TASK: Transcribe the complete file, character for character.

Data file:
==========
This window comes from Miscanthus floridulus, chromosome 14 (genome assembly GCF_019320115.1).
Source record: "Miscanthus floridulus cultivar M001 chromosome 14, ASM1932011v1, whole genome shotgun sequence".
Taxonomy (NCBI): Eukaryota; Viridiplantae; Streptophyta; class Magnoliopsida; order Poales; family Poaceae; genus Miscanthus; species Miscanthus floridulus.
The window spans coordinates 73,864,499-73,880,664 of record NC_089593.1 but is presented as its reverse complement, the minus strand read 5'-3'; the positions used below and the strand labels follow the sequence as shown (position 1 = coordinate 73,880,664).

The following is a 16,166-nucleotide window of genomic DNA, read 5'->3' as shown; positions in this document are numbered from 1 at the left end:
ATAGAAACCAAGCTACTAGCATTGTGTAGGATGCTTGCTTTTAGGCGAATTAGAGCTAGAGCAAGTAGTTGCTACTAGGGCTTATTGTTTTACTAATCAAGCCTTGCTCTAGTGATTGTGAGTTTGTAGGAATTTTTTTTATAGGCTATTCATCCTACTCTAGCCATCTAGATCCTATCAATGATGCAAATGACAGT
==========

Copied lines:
This window comes from Miscanthus floridulus, chromosome 14 (genome assembly GCF_019320115.1).
Source record: "Miscanthus floridulus cultivar M001 chromosome 14, ASM1932011v1, whole genome shotgun sequence".
Taxonomy (NCBI): Eukaryota; Viridiplantae; Streptophyta; class Magnoliopsida; order Poales; family Poaceae; genus Miscanthus; species Miscanthus floridulus.
The window spans coordinates 73,864,499-73,880,664 of record NC_089593.1 but is presented as its reverse complement, the minus strand read 5'-3'; the positions used below and the strand labels follow the sequence as shown (position 1 = coordinate 73,880,664).

The following is a 16,166-nucleotide window of genomic DNA, read 5'->3' as shown; positions in this document are numbered from 1 at the left end:
ATAGAAACCAAGCTACTAGCATTGTGTAGGATGCTTGCTTTTAGGCGAATTAGAGCTAGAGCAAGTAGTTGCTACTAGGGCTTATTGTTTTACTAATCAAGCCTTGCTCTAGTGATTGTGAGTTTGTAGGAATTTTTTTTATAGGCTATTCATCCTACTCTAGCCATCTAGATCCTATCAATGATGCAAATGACAGT